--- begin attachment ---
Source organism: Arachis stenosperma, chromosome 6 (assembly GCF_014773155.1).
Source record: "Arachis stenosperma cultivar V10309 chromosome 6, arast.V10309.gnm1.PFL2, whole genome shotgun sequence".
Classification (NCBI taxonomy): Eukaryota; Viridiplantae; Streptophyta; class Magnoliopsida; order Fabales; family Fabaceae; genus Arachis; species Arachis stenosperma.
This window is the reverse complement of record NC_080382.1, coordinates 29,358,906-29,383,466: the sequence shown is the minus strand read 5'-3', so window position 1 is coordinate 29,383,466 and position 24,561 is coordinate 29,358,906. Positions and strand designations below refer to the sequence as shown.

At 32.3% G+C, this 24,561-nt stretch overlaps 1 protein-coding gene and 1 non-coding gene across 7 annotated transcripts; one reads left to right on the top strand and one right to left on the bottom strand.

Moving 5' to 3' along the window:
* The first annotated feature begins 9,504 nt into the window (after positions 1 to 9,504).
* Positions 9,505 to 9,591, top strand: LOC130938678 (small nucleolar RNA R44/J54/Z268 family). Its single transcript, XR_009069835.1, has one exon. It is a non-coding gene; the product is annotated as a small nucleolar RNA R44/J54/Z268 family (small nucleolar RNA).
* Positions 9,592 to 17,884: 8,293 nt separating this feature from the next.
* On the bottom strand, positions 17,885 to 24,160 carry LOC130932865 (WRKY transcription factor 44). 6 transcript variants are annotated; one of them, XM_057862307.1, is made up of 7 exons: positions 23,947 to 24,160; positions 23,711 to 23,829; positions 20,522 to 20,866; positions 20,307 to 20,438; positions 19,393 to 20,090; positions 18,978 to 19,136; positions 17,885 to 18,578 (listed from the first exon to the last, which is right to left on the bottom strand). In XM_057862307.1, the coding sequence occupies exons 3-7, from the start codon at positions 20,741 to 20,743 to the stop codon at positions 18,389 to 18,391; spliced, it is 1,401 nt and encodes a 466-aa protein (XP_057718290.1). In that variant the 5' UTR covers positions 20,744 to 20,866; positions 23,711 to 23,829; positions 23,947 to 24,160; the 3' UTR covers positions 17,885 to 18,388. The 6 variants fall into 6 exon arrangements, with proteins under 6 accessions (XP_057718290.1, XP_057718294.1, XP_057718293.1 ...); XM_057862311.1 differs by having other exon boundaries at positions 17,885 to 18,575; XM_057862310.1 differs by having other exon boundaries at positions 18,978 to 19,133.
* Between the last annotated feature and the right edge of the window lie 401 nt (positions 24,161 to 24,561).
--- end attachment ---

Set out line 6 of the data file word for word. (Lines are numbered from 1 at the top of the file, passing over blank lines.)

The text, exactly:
Moving 5' to 3' along the window: